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Theft by conversion. Columbia Superior Court. Before Judge Fleming.
Louis W. Tchorz was convicted in a bench trial of the offense of theft by conversion, and he appeals.
The evidence adduced at trial showed that appellant, a licensed insurance agent, was the proprietor of the Lou Tchorz Insurance Agency in Columbia County on May 18, 1989, when Samuel Jones completed an application for automobile insurance to cover a 1987 Chevrolet Celebrity. Jones listed the applicant as Cora Jones, his wife, and signed her name, paying appellant $443 in cash for the first year's premium. The application showed the effective date of the policy as May 26, 1989. At Jones' request, appellant filled in by hand a blank Georgia liability insurance identification card provided by Cotton States Insurance Company referring to policy #001006437, as though such a policy had been issued, and informed Jones the policy would be mailed to him. When the policy was not received and Jones began inquiring when it would arrive, appellant informed him that he had not written the insurance with Cotton States but with Omni Insurance Company. Jones testified he telephoned and visited appellant numerous times because he and his wife became concerned about not receiving the policy, but appellant either was not in or kept putting him off. On August 25, 1989, Jones and his wife swore out a warrant for appellant's arrest. The State also called as a witness David Peters, a representative of Omni, whom it had subpoenaed, but Peters was not present and did not testify.
Appellant testified that he deposited the cash given him by Jones in his business account and sent his own check to Omni along with Jones' application; that he telephoned Omni's home office in Atlanta on two occasions in June, and was told first that the policy was in "underwriting," and then that Omni was having difficulty locating a document.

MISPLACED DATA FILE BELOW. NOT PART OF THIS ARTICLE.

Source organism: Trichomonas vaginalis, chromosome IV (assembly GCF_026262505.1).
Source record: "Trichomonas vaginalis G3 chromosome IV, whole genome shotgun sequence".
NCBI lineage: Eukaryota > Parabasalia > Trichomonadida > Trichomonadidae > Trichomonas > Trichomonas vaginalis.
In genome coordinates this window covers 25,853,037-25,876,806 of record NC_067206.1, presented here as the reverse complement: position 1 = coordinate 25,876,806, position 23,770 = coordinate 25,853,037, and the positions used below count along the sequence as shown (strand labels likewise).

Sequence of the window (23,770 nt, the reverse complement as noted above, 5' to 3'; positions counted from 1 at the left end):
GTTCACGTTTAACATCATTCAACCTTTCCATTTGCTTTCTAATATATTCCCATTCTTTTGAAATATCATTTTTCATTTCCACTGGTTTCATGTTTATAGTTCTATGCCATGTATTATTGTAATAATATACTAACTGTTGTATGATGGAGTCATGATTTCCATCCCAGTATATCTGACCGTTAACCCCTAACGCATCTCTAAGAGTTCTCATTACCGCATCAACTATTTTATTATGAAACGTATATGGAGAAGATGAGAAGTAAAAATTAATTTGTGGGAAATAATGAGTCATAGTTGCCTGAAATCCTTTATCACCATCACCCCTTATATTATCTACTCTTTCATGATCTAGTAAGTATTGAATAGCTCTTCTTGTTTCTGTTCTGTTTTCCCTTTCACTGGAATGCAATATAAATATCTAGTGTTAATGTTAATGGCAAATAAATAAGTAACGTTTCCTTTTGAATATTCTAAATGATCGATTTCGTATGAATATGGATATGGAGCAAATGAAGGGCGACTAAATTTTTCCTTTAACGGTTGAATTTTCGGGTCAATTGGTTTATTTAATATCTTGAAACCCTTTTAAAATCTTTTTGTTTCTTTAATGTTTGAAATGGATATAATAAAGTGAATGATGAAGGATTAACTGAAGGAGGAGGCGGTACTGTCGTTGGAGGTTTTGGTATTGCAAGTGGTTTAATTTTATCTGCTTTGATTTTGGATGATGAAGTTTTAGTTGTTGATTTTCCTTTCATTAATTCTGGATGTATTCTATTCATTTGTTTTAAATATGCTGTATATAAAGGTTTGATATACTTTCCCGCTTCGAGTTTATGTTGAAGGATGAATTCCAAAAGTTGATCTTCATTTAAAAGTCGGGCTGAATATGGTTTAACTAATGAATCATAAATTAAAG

Appellant contends the elements of the crime of conversion were not shown because the State failed to prove that appellant appropriated to his own use the cash given him by Jones. We agree and reverse. "A person commits the offense of theft by conversion when, having lawfully obtained funds . . . of another . . . under an agreement or other known legal obligation to make a specified application of such funds . . . he knowingly converts the funds . . . to his own use in violation of the agreement." OCGA 16-8-4 (a).
"[P]roof of conversion vel non lies in the explanation or failure to explain proved discrepancies between amounts received and disbursements going toward the completion of the contract." Baker v. State, 131 Ga. App. 48, 51 (1) (205 SE2d 79) (1974). In the case at bar, although it is uncontroverted that no policy was issued to the Joneses, appellant testified that he properly applied the cash given him by Jones to the purpose for which it was intended. Appellant's testimony stood uncontradicted by any evidence proffered by the State. There was thus no discrepancy between the amount received by appellant and the disbursement made by him going toward the completion of the contract. The State did not prove that Omni never received appellant's check, or that no such check was written according to appellant's own records. We find that absent such evidence and given appellant's uncontradicted testimony that he properly applied the cash, notwithstanding the fact that appellant may have acted improperly or even suspiciously by issuing a Cotton States insurance identification card on a policy which did not yet exist and evading Jones' questioning, the State failed to prove an essential element of the charged crime. Accordingly, appellant's conviction must be reversed. See Baker v. State, 135 Ga. App. 500, 501 (218 SE2d 171) (1975).
Michael C. Eubanks, District Attorney, Hugh M. Hadden, Assistant District Attorney, for appellee.
Stephen E. Shepard, for appellant.
Saturday May 23 13:51 EDT

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